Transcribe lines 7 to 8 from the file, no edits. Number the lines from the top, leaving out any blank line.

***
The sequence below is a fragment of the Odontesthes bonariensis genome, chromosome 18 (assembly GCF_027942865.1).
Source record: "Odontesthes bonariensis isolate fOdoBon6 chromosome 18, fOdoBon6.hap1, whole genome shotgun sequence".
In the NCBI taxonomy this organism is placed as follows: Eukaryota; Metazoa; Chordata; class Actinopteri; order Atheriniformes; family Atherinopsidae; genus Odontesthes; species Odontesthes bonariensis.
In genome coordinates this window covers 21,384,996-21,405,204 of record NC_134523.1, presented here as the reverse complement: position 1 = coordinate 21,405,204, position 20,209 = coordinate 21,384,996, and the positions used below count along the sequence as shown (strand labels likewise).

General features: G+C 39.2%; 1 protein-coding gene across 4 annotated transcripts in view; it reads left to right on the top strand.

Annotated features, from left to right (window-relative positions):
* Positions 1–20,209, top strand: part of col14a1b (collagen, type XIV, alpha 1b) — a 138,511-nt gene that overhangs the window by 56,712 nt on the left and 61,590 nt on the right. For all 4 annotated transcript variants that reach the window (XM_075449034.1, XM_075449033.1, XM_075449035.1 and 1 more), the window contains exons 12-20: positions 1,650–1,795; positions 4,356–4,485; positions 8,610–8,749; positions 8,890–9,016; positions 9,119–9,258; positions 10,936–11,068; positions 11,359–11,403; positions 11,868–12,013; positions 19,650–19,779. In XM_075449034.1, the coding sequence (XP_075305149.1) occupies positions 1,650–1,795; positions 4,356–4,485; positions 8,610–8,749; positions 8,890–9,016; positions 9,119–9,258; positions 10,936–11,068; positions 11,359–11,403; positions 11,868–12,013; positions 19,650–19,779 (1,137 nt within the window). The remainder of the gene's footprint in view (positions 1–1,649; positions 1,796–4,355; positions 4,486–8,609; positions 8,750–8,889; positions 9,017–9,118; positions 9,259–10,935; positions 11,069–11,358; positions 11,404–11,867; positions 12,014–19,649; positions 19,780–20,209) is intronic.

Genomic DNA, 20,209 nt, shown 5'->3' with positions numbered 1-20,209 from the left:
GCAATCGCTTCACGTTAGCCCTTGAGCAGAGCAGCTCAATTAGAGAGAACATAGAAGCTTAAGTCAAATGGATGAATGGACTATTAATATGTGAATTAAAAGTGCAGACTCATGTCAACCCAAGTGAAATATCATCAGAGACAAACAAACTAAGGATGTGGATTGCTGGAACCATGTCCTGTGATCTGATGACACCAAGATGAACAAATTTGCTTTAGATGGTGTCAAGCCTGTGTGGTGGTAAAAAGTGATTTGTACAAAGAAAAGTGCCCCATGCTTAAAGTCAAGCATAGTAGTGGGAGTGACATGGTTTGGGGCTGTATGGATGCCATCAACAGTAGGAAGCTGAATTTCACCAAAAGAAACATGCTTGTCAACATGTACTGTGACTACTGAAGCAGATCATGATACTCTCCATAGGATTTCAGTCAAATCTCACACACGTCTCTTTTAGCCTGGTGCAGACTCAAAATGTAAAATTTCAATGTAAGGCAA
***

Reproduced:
* Positions 1–20,209, top strand: part of col14a1b (collagen, type XIV, alpha 1b) — a 138,511-nt gene that overhangs the window by 56,712 nt on the left and 61,590 nt on the right. For all 4 annotated transcript variants that reach the window (XM_075449034.1, XM_075449033.1, XM_075449035.1 and 1 more), the window contains exons 12-20: positions 1,650–1,795; positions 4,356–4,485; positions 8,610–8,749; positions 8,890–9,016; positions 9,119–9,258; positions 10,936–11,068; positions 11,359–11,403; positions 11,868–12,013; positions 19,650–19,779. In XM_075449034.1, the coding sequence (XP_075305149.1) occupies positions 1,650–1,795; positions 4,356–4,485; positions 8,610–8,749; positions 8,890–9,016; positions 9,119–9,258; positions 10,936–11,068; positions 11,359–11,403; positions 11,868–12,013; positions 19,650–19,779 (1,137 nt within the window). The remainder of the gene's footprint in view (positions 1–1,649; positions 1,796–4,355; positions 4,486–8,609; positions 8,750–8,889; positions 9,017–9,118; positions 9,259–10,935; positions 11,069–11,358; positions 11,404–11,867; positions 12,014–19,649; positions 19,780–20,209) is intronic.

Genomic DNA, 20,209 nt, shown 5'->3' with positions numbered 1-20,209 from the left: